The Russian government must be well aware of the consequences that would be likely to follow: immediate and comprehensive economic sanctions by the West, an expansion of the Magnitsky List with asset freezes and visa bans on Russian officials, an embargo of Russian companies and banks, exclusion of Russia from the G8 and other international bodies, and a great deal more. It seems improbable, therefore, that Putin is really willing to risk finally destroying Russia's already fragile and ailing economy and society by taking such a step - if, that is, he is a rational actor.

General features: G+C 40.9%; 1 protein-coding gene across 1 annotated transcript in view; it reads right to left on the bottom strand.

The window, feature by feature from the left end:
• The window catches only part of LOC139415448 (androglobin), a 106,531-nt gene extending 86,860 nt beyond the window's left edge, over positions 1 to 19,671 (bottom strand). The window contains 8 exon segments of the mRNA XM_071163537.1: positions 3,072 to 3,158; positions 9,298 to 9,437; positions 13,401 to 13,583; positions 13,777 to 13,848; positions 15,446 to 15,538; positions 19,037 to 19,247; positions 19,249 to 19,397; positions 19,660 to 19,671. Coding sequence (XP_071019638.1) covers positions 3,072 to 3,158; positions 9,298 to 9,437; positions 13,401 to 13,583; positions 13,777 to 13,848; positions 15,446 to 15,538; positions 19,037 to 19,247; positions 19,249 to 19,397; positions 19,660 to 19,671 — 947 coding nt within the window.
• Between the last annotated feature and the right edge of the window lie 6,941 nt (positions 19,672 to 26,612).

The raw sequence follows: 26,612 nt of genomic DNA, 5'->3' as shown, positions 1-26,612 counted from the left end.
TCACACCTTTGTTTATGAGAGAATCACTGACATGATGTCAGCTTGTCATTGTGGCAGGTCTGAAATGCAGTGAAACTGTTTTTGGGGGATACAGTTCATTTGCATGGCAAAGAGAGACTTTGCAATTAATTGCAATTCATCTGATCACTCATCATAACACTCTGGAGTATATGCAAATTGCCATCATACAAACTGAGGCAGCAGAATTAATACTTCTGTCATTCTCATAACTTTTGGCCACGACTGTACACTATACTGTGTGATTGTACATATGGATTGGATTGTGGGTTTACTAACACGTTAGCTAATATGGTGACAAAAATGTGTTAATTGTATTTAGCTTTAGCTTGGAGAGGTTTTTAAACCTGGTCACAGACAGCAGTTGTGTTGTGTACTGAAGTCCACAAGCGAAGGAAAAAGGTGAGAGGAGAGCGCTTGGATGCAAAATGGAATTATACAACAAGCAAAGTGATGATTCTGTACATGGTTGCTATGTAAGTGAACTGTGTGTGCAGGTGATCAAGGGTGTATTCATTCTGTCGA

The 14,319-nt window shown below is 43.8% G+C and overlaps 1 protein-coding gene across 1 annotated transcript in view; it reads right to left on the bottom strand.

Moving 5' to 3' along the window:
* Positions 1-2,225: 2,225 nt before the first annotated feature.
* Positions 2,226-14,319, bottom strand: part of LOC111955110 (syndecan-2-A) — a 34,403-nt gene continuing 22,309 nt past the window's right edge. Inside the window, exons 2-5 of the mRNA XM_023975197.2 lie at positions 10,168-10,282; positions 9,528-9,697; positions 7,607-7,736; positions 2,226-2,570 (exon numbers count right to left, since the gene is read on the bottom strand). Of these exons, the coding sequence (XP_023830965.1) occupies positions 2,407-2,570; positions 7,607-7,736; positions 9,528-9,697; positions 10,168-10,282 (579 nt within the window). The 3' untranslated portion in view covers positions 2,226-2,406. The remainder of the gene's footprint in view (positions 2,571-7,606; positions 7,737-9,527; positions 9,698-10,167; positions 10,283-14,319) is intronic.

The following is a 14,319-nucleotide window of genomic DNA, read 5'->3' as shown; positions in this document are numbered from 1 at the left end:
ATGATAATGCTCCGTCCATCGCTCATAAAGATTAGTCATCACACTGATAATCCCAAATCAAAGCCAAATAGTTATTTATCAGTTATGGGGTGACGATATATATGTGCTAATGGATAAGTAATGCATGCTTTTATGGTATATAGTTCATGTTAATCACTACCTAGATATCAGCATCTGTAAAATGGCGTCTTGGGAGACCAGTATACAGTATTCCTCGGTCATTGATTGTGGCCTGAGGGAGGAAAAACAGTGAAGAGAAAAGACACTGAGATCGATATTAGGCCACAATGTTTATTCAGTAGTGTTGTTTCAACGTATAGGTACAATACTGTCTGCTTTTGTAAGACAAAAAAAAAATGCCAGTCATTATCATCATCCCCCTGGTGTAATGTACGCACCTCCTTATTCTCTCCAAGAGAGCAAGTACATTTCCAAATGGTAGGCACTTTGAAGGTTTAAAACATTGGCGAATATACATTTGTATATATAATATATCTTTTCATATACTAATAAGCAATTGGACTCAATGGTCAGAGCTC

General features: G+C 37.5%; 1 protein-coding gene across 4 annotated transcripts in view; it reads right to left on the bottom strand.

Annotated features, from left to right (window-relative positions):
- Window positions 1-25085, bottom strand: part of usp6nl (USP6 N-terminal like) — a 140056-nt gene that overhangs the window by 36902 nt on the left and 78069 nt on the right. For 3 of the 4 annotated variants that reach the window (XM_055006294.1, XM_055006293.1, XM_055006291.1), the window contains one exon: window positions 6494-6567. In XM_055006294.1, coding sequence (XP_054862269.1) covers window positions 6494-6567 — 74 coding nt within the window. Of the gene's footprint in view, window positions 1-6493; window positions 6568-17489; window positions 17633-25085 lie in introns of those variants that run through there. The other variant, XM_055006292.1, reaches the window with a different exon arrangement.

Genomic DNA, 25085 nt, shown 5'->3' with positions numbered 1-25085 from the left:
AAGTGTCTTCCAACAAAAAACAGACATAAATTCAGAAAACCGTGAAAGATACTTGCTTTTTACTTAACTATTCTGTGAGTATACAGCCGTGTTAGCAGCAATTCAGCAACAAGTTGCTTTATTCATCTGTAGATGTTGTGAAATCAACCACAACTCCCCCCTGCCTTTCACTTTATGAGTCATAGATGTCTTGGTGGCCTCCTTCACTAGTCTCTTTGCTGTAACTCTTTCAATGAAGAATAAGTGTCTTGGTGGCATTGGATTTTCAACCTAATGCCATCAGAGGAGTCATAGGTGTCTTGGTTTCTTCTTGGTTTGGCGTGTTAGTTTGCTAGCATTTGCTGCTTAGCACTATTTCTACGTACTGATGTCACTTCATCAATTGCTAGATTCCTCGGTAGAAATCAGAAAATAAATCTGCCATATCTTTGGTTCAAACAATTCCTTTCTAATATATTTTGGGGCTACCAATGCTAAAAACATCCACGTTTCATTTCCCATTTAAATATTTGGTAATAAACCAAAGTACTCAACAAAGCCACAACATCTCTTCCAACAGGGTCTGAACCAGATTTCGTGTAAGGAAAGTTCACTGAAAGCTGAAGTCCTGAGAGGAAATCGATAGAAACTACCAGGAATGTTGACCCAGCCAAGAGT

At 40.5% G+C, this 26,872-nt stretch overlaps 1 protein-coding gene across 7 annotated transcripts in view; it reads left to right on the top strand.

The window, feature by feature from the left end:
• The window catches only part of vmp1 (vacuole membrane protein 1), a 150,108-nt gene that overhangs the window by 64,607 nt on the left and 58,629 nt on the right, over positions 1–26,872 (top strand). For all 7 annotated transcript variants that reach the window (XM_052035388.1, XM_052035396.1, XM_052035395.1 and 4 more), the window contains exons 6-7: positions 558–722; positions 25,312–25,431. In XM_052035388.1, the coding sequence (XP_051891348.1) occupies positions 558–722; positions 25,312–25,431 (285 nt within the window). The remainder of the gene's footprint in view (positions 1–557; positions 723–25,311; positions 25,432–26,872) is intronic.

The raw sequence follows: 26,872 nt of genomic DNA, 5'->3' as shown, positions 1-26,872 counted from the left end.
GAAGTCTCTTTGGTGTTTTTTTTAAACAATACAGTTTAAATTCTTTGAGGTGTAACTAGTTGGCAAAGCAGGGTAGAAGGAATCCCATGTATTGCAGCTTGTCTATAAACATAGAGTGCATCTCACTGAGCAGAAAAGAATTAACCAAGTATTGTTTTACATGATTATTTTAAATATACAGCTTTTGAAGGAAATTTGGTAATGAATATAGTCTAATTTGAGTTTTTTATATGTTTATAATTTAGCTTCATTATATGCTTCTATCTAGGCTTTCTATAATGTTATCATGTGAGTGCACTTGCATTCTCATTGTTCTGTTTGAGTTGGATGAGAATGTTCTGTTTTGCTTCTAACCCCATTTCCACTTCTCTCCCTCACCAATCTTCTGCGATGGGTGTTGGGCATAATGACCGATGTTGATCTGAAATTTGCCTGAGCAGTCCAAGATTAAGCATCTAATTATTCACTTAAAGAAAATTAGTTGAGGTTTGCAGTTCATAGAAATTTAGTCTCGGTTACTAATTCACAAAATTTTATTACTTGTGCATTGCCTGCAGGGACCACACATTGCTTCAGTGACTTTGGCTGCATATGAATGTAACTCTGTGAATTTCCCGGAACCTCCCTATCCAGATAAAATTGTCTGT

The explanation advanced by observers like chess master and human rights activist Garry Kasparov is that in the international and domestic public sphere alike, the rationality of Russia's leaders only extends so far - at a certain point it veers off into demagogic muscle-flexing and posturing:
Putin doesn't need to "win" in Crimea / Ukraine. Only to show power, look tough. This is what dictators do instead of having real elections.
— Garry Kasparov (@Kasparov63) March 2, 2014